Unequal and unfair treatment on the basis of such characteristics as race, sex, religion, national origin, and disability, committed not by the government but by individuals and nongovernmental organizations.
Through the Civil Rights Act of 1875
Although the Court’s ruling that Congress may address only public, not private, discrimination under the Fourteenth Amendment remained largely intact, the Court allowed some application of this amendment to private actors when they act in concert with or in place of the state. It also greatly expanded its view of what constitutes a badge of slavery, giving Congress the power to remedy racial discrimination under the Thirteenth Amendment. In addition, it allowed Congress to attack private discrimination through its spending and commerce clause powers.
The equal protection clause
Private actors may also be prohibited from discrimination if the government encourages or becomes significantly involved in their activities. In Burton v. Wilmington Parking Authority
After the Civil War, Congress passed statutes giving African Americans “the same right as white persons” to own or lease property and to enter into contracts. Because of the restrictive interpretation given the Thirteenth Amendment in the Civil Rights Cases, these statutes did not apply to private discrimination until the 1960’s. In Jones v. Alfred H. Mayer Co.
The most important piece of antidiscrimination legislation passed in the modern civil rights era was probably the Civil Rights Act of 1964. It prohibited many kinds of discrimination, both public and private. Several of its most important titles were directed at private discrimination. Title II prohibited racial discrimination by hotels, restaurants, and other places of public accommodations. Title VII prohibited discrimination in employment on the basis of race, color, religion, sex, and national origin. Congress used its power under the commerce clause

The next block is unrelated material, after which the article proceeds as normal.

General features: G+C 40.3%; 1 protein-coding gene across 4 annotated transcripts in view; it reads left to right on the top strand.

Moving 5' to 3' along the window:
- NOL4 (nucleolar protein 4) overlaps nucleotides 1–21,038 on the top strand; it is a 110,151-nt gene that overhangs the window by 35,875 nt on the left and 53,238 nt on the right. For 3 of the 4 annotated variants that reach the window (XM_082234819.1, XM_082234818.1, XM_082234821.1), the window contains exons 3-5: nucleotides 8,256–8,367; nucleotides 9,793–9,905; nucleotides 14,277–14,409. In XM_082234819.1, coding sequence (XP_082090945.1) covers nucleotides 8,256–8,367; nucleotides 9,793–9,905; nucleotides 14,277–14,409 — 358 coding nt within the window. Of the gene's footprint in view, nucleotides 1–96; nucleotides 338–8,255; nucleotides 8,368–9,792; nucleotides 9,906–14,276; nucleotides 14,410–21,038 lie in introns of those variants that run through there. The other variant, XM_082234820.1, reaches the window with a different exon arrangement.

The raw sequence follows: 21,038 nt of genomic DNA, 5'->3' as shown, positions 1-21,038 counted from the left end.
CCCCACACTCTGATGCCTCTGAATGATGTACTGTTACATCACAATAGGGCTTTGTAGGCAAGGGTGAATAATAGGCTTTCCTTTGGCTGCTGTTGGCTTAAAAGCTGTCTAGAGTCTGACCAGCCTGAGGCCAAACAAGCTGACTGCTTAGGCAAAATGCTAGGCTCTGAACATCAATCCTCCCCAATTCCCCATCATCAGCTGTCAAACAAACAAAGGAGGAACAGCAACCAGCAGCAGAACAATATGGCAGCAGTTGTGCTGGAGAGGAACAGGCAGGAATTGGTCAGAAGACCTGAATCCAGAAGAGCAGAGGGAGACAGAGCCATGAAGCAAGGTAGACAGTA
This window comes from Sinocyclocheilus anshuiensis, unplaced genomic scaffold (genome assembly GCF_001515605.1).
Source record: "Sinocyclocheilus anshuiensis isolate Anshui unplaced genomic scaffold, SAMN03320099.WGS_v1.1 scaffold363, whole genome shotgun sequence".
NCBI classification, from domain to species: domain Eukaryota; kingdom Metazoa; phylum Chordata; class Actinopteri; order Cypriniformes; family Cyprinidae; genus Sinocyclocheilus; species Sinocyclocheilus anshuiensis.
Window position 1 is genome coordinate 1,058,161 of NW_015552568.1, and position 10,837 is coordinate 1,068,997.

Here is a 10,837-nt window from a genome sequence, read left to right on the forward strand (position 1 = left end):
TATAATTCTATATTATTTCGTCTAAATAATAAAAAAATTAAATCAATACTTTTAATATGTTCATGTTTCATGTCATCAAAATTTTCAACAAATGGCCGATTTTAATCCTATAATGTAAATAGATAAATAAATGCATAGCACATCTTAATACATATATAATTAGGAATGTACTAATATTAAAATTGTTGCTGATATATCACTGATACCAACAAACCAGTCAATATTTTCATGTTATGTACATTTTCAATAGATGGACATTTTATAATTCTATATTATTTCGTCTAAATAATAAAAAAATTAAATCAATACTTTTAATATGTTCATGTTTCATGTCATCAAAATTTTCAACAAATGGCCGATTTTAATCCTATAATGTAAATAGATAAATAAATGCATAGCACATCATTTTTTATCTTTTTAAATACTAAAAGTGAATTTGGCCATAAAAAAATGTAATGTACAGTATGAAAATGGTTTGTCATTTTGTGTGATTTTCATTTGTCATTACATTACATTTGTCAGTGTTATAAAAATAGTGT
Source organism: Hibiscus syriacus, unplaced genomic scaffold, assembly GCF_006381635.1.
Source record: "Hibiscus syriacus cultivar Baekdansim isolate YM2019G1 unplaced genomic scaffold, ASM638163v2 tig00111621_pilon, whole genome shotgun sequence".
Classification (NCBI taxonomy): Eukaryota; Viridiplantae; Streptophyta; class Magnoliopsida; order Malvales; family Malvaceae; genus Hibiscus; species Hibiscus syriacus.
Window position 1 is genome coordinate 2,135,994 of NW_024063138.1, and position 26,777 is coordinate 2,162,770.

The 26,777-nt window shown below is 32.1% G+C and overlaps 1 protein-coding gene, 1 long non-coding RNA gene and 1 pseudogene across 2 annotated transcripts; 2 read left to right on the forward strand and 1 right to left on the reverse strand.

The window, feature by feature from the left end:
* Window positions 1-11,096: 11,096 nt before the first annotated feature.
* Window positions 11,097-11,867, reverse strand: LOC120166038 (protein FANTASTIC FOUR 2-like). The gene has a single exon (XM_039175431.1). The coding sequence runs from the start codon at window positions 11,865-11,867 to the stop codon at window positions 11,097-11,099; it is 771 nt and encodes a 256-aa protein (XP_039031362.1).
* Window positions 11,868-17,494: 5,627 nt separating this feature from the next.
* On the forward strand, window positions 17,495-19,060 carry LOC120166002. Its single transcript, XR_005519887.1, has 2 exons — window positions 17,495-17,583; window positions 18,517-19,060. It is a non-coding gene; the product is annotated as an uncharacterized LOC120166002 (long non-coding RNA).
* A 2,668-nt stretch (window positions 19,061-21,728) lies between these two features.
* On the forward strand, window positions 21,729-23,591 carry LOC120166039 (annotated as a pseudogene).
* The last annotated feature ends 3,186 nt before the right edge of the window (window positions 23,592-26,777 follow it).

The Court’s very broad interpretation of Congress’s commerce clause power proved extremely useful in passing legislation prohibiting many types of private discrimination. Unlike its power under the Thirteenth Amendment, Congress is not limited to prohibiting only racial discrimination. In addition to prohibiting employment discrimination under Title VII, Congress also used its commerce clause power in passing the Age Discrimination in Employment Act
Congress may also use its spending power to prohibit certain kinds of private discrimination by organizations receiving federal funds. For example, Title IX of the Education Amendments of 1972
Abraham, Henry, and Barbara Perry. Freedom and the Court. 7th ed. Oxford: Oxford University Press, 1998. Gressman, Eugene. “The Unhappy History of Civil Rights Legislation.” Michigan Law Review 50 (1952): 1323. Viera, Norman. Constitutional Civil Rights. 3d ed. St. Paul, Minn.: West Publishing, 1998. Williams, Juan. Eyes on the Prize: America’s Civil Rights Years, 1954-1965. New York: Penguin Books, 1987.
Civil Rights Acts
Civil rights and liberties
Commerce, regulation of
Race and discrimination